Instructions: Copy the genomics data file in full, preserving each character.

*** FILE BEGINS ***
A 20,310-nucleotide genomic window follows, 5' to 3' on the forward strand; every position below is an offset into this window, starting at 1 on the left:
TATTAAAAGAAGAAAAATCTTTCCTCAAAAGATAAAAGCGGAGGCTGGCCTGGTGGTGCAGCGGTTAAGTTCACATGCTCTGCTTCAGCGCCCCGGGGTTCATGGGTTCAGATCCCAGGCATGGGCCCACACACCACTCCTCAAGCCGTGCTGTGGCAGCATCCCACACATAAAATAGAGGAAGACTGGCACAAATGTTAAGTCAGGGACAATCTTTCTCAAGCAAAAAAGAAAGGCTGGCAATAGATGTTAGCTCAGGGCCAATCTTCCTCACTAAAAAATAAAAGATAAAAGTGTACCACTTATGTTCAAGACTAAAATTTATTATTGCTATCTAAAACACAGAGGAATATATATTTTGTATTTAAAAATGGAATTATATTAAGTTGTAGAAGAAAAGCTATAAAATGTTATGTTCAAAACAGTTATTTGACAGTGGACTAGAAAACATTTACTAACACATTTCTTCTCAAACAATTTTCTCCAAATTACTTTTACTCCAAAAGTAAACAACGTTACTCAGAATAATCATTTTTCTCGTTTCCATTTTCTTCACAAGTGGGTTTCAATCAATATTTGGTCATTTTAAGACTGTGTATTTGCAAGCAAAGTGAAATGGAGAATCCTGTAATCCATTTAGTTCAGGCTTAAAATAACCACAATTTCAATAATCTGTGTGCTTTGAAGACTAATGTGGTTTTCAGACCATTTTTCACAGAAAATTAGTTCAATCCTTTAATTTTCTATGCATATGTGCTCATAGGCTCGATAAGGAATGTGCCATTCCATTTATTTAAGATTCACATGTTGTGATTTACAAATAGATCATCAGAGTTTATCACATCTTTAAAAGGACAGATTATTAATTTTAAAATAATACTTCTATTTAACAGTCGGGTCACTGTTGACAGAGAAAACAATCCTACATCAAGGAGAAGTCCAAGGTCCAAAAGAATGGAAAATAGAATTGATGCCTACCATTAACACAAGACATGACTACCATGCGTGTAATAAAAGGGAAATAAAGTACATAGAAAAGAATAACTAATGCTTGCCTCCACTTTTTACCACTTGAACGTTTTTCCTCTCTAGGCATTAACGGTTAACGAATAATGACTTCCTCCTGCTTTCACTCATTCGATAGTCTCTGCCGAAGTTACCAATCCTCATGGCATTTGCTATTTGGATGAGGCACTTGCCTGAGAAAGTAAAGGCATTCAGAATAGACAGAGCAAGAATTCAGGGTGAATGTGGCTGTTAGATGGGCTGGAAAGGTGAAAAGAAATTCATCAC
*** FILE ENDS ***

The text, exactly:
A 20,310-nucleotide genomic window follows, 5' to 3' on the forward strand; every position below is an offset into this window, starting at 1 on the left:
TATTAAAAGAAGAAAAATCTTTCCTCAAAAGATAAAAGCGGAGGCTGGCCTGGTGGTGCAGCGGTTAAGTTCACATGCTCTGCTTCAGCGCCCCGGGGTTCATGGGTTCAGATCCCAGGCATGGGCCCACACACCACTCCTCAAGCCGTGCTGTGGCAGCATCCCACACATAAAATAGAGGAAGACTGGCACAAATGTTAAGTCAGGGACAATCTTTCTCAAGCAAAAAAGAAAGGCTGGCAATAGATGTTAGCTCAGGGCCAATCTTCCTCACTAAAAAATAAAAGATAAAAGTGTACCACTTATGTTCAAGACTAAAATTTATTATTGCTATCTAAAACACAGAGGAATATATATTTTGTATTTAAAAATGGAATTATATTAAGTTGTAGAAGAAAAGCTATAAAATGTTATGTTCAAAACAGTTATTTGACAGTGGACTAGAAAACATTTACTAACACATTTCTTCTCAAACAATTTTCTCCAAATTACTTTTACTCCAAAAGTAAACAACGTTACTCAGAATAATCATTTTTCTCGTTTCCATTTTCTTCACAAGTGGGTTTCAATCAATATTTGGTCATTTTAAGACTGTGTATTTGCAAGCAAAGTGAAATGGAGAATCCTGTAATCCATTTAGTTCAGGCTTAAAATAACCACAATTTCAATAATCTGTGTGCTTTGAAGACTAATGTGGTTTTCAGACCATTTTTCACAGAAAATTAGTTCAATCCTTTAATTTTCTATGCATATGTGCTCATAGGCTCGATAAGGAATGTGCCATTCCATTTATTTAAGATTCACATGTTGTGATTTACAAATAGATCATCAGAGTTTATCACATCTTTAAAAGGACAGATTATTAATTTTAAAATAATACTTCTATTTAACAGTCGGGTCACTGTTGACAGAGAAAACAATCCTACATCAAGGAGAAGTCCAAGGTCCAAAAGAATGGAAAATAGAATTGATGCCTACCATTAACACAAGACATGACTACCATGCGTGTAATAAAAGGGAAATAAAGTACATAGAAAAGAATAACTAATGCTTGCCTCCACTTTTTACCACTTGAACGTTTTTCCTCTCTAGGCATTAACGGTTAACGAATAATGACTTCCTCCTGCTTTCACTCATTCGATAGTCTCTGCCGAAGTTACCAATCCTCATGGCATTTGCTATTTGGATGAGGCACTTGCCTGAGAAAGTAAAGGCATTCAGAATAGACAGAGCAAGAATTCAGGGTGAATGTGGCTGTTAGATGGGCTGGAAAGGTGAAAAGAAATTCATCAC